Today Gresham Hall Estate is a small, family-run business offering a selection of luxury self-catering accommodation in addition to the glampsite. You’ll meet Edward and Georgy during your holiday – along with their young children and Slipper, their super-friendly Border Terrier. She usually heads up the welcome party, often with a ball in her mouth which she’d be delighted for you to throw! The 1200 acre estate boasts woodlands thriving with wildlife, bountiful walks to discover and beautiful gardens to admire. It is still a working farm where the family grow wheat, barley, sugarbeet (which goes to British Sugar) and peas (field to Birds Eye factory in just 90 minutes). They also provide grazing for horses, sheep and farrowing pigs.

But life on the estate wasn’t always like this.

The origins

Gresham Hall was built by Colonel Batt between October 1907 and April 1908. His family crest remains over the front door at Gresham Hall, in the form of a bat! See if you can spot it. Local materials and labour was used from Gresham Estate and the bricks were all baked in a kiln on the estate.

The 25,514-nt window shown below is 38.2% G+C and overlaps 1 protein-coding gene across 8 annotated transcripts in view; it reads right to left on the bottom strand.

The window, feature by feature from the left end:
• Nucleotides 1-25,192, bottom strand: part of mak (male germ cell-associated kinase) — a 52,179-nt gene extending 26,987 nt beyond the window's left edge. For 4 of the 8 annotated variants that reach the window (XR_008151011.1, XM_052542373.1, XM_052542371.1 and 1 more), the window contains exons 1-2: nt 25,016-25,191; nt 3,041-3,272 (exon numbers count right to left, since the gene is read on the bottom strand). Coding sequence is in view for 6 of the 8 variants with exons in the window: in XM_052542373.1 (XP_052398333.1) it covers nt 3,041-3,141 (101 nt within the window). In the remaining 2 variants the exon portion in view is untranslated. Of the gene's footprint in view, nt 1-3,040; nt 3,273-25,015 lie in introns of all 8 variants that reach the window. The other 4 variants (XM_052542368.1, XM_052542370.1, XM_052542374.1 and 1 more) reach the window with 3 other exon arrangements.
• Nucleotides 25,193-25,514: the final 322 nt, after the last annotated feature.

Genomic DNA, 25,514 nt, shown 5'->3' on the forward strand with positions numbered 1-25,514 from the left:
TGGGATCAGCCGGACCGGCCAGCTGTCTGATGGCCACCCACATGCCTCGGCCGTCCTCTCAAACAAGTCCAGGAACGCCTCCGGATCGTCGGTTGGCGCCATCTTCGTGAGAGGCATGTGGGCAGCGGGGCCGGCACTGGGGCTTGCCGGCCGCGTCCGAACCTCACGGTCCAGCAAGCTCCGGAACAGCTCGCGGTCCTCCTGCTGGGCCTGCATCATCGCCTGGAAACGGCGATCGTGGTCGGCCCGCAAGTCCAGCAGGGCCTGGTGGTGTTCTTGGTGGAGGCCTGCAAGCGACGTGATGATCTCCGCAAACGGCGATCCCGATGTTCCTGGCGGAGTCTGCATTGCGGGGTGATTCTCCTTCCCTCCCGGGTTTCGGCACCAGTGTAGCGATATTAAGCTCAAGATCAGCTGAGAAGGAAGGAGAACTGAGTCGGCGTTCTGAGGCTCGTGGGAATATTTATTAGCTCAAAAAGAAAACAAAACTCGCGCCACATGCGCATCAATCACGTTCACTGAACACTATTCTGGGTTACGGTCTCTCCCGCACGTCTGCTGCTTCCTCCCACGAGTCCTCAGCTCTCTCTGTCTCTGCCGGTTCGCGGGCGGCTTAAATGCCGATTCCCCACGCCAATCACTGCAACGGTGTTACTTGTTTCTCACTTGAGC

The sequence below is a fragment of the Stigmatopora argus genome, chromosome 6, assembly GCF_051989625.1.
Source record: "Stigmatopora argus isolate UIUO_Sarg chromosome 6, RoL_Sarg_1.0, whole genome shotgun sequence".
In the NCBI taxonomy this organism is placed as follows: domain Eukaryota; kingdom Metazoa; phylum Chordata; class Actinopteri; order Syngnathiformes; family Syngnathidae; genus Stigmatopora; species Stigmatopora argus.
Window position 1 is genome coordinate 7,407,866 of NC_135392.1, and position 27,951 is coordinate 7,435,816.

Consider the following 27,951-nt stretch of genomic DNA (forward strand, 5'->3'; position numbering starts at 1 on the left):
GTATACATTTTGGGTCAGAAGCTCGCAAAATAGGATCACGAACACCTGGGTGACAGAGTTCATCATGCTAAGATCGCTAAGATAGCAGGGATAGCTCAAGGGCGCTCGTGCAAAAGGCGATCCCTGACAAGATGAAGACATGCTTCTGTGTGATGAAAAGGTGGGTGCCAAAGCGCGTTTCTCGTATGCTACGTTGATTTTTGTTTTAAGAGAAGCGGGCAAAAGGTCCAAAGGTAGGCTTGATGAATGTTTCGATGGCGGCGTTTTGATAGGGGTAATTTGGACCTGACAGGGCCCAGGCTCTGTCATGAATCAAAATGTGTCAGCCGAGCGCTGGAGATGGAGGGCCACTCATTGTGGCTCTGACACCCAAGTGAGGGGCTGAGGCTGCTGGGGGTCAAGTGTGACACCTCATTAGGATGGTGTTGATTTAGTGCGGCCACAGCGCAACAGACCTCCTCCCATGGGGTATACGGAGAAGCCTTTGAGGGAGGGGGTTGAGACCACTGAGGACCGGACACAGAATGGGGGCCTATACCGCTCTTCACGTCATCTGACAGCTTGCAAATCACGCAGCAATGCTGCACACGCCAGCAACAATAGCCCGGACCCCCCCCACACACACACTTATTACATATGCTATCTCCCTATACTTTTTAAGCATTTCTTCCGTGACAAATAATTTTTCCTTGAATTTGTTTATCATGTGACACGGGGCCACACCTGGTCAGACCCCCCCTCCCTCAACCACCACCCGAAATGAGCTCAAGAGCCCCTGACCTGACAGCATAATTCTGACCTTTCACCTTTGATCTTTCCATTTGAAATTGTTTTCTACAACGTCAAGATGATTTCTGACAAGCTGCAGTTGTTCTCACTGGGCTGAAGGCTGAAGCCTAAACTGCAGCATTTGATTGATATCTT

Colonel Batt generated his own electricity, a very impressive feat at the time! This served the property for many years, until it was replaced by an eco-friendly biomass boiler to ensure oodles of hot water and heating for our guests.

Edward’s family bought the estate in the 1980s and went on to piece it back together bit by bit. Between 2017 and 2018, they completed extensive renovations. So today the luxurious holiday accommodation has the best of both worlds – Edwardian architecture, with all the mod cons! It’s been a happy family home where Edward spent a fabulous childhood, and now his and Georgy’s own children are enjoying life on the estate too. 

Gresham Hall, large luxury holiday accommodation with hot tub in Norfolk | Gresham Hall Estate
Gresham Hall, large luxury holiday accommodation with hot tub in Norfolk | Gresham Hall Estate

Daily life in 1910

Upstairs and Downstairs

From 6am to long after 10pm, the hall would have been abuzz with activity as a staff of maids, house-maids, hall-boys, gardeners and chefs, kept the family in style. A typical day would start with getting the range hot enough to boil that all important first cup of tea!

The butler ruled below stairs, and liaised between the family and servants, but there were strict etiquette rules in place, well, for pretty much everyone.  For example, the butler would be addressed by his surname, but the housekeeper would be Missus ~, and the Chef de Cuisine was, of course, “Monsieur ~”.

Quite extraordinary to hear it now, but it was the custom when entering in to service, that you were given a new name that suited the family. Common names for matching footmen being James and John!